The Spurs manager was Brannagh's guest at a Halloween showing of his production of King Lear at London's Wyndham Theatre, which is being directed by the filmmaker and thespian, who also plays the title character.
“Sir Kenneth is a big Spurs fan and was kind enough to invite my wife and I to the theatre the other night," Postecoglou said.
“We don’t get too many nights away from the kids and adult time so we enjoyed it.
“I did have to swot up on King Lear. It wasn’t part of the curriculum at Prahran High where I grew up! I had to do some research.
“You always learn from life and the appreciation of seeing people excel at what they do is inspiring. You walk out of there thinking, 'I don’t know how they do it'.
“He was good after it. I caught up with him briefly, he was very kind with his time.
“He was all over how it’s going and gave me some little bits of advice, which I’ll ignore like he’ll ignore my advice on acting, mate!
“It was good. It was much appreciated."
At the end of the play, Lear dies from grief after learning of the death of his daughter, and Postecoglou added: "There was a fair bit going on in that play, mate! I definitely want a better ending that Sir Kenneth had, for sure!"
Meanwhile, Postecoglou, whose side face Chelsea on Monday night, says he is conscious that his own example is the most important factor in changing the culture at Spurs.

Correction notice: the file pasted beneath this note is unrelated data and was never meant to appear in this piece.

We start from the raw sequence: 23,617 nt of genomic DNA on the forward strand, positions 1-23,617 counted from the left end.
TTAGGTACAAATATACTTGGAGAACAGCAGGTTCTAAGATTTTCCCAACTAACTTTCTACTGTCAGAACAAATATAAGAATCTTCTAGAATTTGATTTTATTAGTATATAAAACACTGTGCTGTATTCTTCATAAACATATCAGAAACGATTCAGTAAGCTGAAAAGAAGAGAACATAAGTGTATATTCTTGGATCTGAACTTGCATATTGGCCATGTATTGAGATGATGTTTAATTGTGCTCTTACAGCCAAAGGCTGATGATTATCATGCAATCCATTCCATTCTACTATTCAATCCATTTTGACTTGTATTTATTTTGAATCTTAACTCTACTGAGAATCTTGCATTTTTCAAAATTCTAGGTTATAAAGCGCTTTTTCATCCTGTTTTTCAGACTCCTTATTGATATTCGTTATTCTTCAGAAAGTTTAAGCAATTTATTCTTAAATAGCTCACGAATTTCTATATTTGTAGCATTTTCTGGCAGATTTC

Postecoglou joined the club in the summer with a remit to not only improve results and performances but perform a full cultural reset, and he has said he is creating "a new environment".
Asked how, the Australian said: “It’s a process. A lot of it is just behaviours and particularly my behaviour. When I’m the new person in the building, people are looking at me a lot.
“So what I do, what I say, how I behave is a fairly good indicator of the environment I want. I’ve said before if I walk past someone and don’t say hello, people notice. If I’m not here first thing in the morning, people notice.
“If I’m not really passionate about what I do, people will notice.
“If I don’t come in here every day feeling pretty blessed that I’m doing something I love, people will notice.
“That’s your starting point. I think most people will get a fairly good indicator of what i want by just seeing me.
“Then you try to get like-minded people around you, the staff report in, whether that’s new staff or existing staff, and hopefully those dominoes fall fairly quickly.
“Then people have a choice of whether they want to be a part of that or not.
“It is a process but I always feel it begins and ends with me. Regardless of what kind of environment I want to set, if I’m not showing or believing in those behaviours, if it’s just something I want to do artificially, if I want to be strict around time and how we talk and make rules, then I don’t think people are going to respond if they don’t see me actually doing it.”